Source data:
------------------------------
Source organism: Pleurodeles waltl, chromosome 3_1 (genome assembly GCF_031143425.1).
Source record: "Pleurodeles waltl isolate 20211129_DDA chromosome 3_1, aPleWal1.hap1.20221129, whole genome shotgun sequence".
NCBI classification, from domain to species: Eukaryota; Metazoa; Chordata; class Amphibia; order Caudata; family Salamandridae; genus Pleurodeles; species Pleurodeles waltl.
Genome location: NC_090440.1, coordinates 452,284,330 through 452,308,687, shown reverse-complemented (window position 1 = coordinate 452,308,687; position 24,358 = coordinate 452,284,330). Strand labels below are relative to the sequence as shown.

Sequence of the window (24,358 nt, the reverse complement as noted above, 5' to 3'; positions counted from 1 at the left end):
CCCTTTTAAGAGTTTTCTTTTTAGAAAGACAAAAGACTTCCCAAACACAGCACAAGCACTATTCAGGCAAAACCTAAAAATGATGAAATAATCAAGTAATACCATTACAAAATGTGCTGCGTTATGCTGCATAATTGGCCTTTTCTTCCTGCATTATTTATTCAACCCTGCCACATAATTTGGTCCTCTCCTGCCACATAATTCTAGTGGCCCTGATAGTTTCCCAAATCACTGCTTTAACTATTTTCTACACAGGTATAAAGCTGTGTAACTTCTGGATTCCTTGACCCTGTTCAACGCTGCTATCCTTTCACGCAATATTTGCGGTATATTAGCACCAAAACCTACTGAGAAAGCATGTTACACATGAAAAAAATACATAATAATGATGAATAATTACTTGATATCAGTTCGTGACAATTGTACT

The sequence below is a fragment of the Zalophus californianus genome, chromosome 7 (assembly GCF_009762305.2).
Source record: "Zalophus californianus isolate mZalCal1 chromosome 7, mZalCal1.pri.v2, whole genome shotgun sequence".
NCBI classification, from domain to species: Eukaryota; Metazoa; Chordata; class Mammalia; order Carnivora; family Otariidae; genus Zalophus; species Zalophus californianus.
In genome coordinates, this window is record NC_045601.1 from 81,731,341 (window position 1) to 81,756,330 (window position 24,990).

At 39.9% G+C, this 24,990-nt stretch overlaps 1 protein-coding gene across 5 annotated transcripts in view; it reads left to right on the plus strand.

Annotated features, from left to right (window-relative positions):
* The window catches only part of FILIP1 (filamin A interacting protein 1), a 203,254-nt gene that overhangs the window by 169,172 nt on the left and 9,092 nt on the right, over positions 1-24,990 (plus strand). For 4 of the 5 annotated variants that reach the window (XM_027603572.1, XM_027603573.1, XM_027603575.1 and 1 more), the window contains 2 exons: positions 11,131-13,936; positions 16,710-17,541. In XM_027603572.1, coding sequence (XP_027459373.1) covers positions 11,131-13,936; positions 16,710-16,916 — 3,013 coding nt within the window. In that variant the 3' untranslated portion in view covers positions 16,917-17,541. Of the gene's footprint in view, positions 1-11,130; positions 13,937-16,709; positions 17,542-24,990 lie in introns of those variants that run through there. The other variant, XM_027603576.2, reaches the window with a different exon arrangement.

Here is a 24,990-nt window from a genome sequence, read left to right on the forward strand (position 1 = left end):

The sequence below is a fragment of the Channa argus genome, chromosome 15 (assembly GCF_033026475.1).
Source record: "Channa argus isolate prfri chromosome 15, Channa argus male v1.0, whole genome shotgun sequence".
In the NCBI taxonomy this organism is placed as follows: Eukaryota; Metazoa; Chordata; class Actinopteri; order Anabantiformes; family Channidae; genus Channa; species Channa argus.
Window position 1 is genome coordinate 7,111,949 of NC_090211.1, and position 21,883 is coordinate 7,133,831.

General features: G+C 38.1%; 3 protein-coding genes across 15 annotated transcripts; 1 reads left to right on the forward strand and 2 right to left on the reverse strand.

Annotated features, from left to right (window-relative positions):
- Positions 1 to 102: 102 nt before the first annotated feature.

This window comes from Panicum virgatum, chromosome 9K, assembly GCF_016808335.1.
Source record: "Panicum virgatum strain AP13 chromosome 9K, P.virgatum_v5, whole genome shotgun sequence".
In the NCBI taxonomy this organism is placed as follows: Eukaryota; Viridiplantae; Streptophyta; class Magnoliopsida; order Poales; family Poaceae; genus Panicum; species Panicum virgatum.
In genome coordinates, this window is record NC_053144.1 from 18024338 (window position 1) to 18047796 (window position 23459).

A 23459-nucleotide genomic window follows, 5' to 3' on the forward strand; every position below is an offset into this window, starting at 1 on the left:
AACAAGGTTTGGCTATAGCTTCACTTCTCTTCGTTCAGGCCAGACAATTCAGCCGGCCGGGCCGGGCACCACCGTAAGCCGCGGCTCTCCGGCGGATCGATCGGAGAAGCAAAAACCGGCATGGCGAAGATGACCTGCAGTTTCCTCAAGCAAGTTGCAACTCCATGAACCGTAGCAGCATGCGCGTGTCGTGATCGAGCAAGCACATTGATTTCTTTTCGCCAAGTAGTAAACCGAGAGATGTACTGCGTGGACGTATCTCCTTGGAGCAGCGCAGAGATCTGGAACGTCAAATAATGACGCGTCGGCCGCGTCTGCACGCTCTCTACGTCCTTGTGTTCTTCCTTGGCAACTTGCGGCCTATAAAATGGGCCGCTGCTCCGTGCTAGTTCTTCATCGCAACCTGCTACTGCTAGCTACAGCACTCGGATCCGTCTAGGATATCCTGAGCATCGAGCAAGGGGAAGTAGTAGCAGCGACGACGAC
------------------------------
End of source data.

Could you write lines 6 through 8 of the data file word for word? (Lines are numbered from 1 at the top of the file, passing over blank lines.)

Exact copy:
CCCTTTTAAGAGTTTTCTTTTTAGAAAGACAAAAGACTTCCCAAACACAGCACAAGCACTATTCAGGCAAAACCTAAAAATGATGAAATAATCAAGTAATACCATTACAAAATGTGCTGCGTTATGCTGCATAATTGGCCTTTTCTTCCTGCATTATTTATTCAACCCTGCCACATAATTTGGTCCTCTCCTGCCACATAATTCTAGTGGCCCTGATAGTTTCCCAAATCACTGCTTTAACTATTTTCTACACAGGTATAAAGCTGTGTAACTTCTGGATTCCTTGACCCTGTTCAACGCTGCTATCCTTTCACGCAATATTTGCGGTATATTAGCACCAAAACCTACTGAGAAAGCATGTTACACATGAAAAAAATACATAATAATGATGAATAATTACTTGATATCAGTTCGTGACAATTGTACT

The sequence below is a fragment of the Zalophus californianus genome, chromosome 7 (assembly GCF_009762305.2).
Source record: "Zalophus californianus isolate mZalCal1 chromosome 7, mZalCal1.pri.v2, whole genome shotgun sequence".